The Hon. the Speaker: Honourable senators, I wish to draw your
attention to the presence in the gallery of His Excellency Khaled Mahfoodh
Abdulla Bahah, the newly appointed Ambassador of the Republic of Yemen to
On behalf of all senators, I welcome you to the Senate of Canada.
Hon. Bert Brown: Honourable senators, I rise today to call attention
to our 18 new senators. Allow me to state the obvious: Our new senators are
exceptional men and women who will serve the people of this nation to the utmost
of their abilities and, in the process, will add greatly to the work that we do.
I also wish to emphasize that many of these senators are not only supporters
of Senate reform but have been appointed in order to support the cause of Senate
Our government believes in a democratic and accountable Senate. That is why
we introduced legislation to bring in consultative elections and limited terms
for new senators. Those measures did not pass but my hope is that majority
support for reform from both sides of our chamber will not be long in coming.
In appointing these senators, Prime Minister Harper was upholding the
stability of Parliament and moving us further along the road to reform.
In addition to these appointments, Prime Minister Harper also named Steven
Fletcher as Minister of State for Democratic Reform to his cabinet — a clear and
strong signal of our government's conviction in this area.
Honourable senators, having traveled Canada from coast to coast to coast
while meeting with premiers and ministers to discuss Senate elections, my staff
and I have had some success. The Prime Minister has since extended my mandate to
continue this work. As the Second Session of the Fortieth Parliament begins, let
there be no doubt: We will continue to push for a Senate that is democratic and
accountable to the people of Canada.
Honourable senators, I end my comments with a brief quote from Paul H. Lemay
in The Hill Times:
Politics has sometimes been described as a battle of ideas. But in
democratic politics one non-partisan idea, above all others, is supposed to
rule supreme: those who govern derive their moral authority to do so only with
the consent of the governed, and that such consent comes through free and fair
Honourable senators, nothing can sum up my 25 years of continuing commitment
to this work better than that phrase.
Hon. Art Eggleton: Honourable senators, millions of Canadian workers
pay Employment Insurance premiums their entire working lives, giving little
thought to what would happen if they lost their jobs tomorrow. However, as the
global crisis deepens, tens of thousands of Canadians facing layoffs are
learning the cruel truth.
The current EI eligibility rules mean that barely half of the country's
unemployed today — and fewer than one quarter in the area that I come from in
Toronto — are eligible for benefits. Those lucky enough to qualify often receive
far less than poverty level incomes, and for almost everyone scrambling to find
work as the economy crumbles, benefits run out far too soon.
The changes to EI announced in the budget on January 27 — a five-week
extension to all regular benefits for the next two years and extra money to
extend EI benefits for workers in long-term training — are welcome, but these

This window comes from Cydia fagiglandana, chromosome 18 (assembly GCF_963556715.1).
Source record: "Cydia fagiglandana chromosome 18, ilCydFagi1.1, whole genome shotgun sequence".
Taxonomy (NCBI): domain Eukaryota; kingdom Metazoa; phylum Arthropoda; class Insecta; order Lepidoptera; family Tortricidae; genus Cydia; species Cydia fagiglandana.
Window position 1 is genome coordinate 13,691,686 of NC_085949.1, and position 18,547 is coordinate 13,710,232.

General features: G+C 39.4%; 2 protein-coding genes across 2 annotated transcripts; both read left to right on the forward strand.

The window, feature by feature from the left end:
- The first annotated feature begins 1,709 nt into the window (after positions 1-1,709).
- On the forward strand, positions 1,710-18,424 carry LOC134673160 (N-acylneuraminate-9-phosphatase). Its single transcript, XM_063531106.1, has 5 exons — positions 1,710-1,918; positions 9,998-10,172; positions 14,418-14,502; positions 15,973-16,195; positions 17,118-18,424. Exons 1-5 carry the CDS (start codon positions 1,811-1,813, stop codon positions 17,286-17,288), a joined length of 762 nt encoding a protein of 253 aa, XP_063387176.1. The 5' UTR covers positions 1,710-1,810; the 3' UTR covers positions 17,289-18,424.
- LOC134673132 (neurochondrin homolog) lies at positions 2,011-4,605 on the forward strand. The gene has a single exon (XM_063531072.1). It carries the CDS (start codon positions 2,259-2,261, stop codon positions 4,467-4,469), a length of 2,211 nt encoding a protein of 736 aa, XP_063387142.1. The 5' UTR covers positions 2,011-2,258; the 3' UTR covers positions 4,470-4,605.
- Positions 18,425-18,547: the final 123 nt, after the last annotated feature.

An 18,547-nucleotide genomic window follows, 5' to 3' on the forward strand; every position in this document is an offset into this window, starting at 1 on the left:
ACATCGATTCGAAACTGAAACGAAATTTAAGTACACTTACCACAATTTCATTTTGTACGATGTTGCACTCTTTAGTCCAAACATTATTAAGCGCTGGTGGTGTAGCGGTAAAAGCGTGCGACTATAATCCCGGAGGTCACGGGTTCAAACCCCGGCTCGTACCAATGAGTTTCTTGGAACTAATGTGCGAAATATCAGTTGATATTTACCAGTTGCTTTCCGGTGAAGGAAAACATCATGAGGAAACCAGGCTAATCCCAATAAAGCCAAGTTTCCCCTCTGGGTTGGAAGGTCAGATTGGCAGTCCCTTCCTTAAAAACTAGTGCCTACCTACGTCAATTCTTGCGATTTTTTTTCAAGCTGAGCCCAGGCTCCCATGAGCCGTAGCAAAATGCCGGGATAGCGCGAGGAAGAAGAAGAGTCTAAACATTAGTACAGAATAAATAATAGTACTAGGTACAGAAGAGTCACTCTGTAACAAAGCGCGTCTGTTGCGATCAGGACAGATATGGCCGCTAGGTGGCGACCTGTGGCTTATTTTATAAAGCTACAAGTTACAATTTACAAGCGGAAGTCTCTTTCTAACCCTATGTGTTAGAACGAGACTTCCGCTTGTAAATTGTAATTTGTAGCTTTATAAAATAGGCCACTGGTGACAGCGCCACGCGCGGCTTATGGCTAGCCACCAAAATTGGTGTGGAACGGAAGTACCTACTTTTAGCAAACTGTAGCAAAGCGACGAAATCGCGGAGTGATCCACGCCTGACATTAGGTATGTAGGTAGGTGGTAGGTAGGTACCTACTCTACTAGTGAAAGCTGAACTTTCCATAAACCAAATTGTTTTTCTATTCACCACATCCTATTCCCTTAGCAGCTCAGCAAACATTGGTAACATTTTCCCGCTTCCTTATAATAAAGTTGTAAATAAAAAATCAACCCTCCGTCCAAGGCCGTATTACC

changes will not help enough of the unemployed.
I realize that many of the current provisions were brought in by previous
governments but we are in tough economic times and if these issues are not
addressed, then the most vulnerable Canadians will suffer.
Under the current eligibility rules, only 40 per cent of Canadians are
eligible to receive EI support. As a result of the geographic inequities in the
current system, persons living in Calgary, Toronto or Vancouver are required to
work more hours than people in other parts of Canada before they can qualify for
In Ontario, for example, a mere 36 per cent of unemployed Ontarians are
eligible to receive support. These Canadians are dedicated people who work hard
and when they need the government the most, the government is not there.
If they lose their jobs, it should not matter which part of the country they
live in; everyone should have the same access to EI benefits.
Honourable senators, we must also remember that if they are ineligible for
EI, they cannot take advantage of EI training support programs. Although the
increase in funding for training proposed by Budget 2009 is welcome, the
majority of vulnerable Canadians will not be able to access these training
supports. As we know, these programs are crucial to helping workers adjust to
the changing economy.
Finally, honourable senators, I am disappointed that the budget did not
address the amount of support given to those who are lucky enough to access
funds. At the current EI benefit level, weekly benefits are based on 55 per cent
of average earnings over the previous 26 weeks to a maximum of $447. This amount
is simply not enough.
Families still must pay bills; they must buy groceries; and they need to
purchase items to meet the needs of their children. The current level of
benefits makes it difficult for families to afford the basic necessities.
Today, I call on the government to amend Canada's tattered Employment
Insurance program to ensure money goes into the hands of those who need it most.
Hon. Patrick Brazeau: Honourable senators, it is a great privilege for
me to be speaking to you today in this house. I would like to begin by sincerely
thanking Senators LeBreton and Nolin for being my sponsors and accompanying me
in my long journey into the Senate. It is with great pride that I will represent
the interests of my constituents in the county of Repentigny.
Honourable senators, it goes without saying that we are living in historic
Our nation and, indeed, the great nations of the world are dealing with
unparalleled economic conditions. Yet, in the midst of this change, we still see
opportunity to advance as a country, as a people and as a society. I am a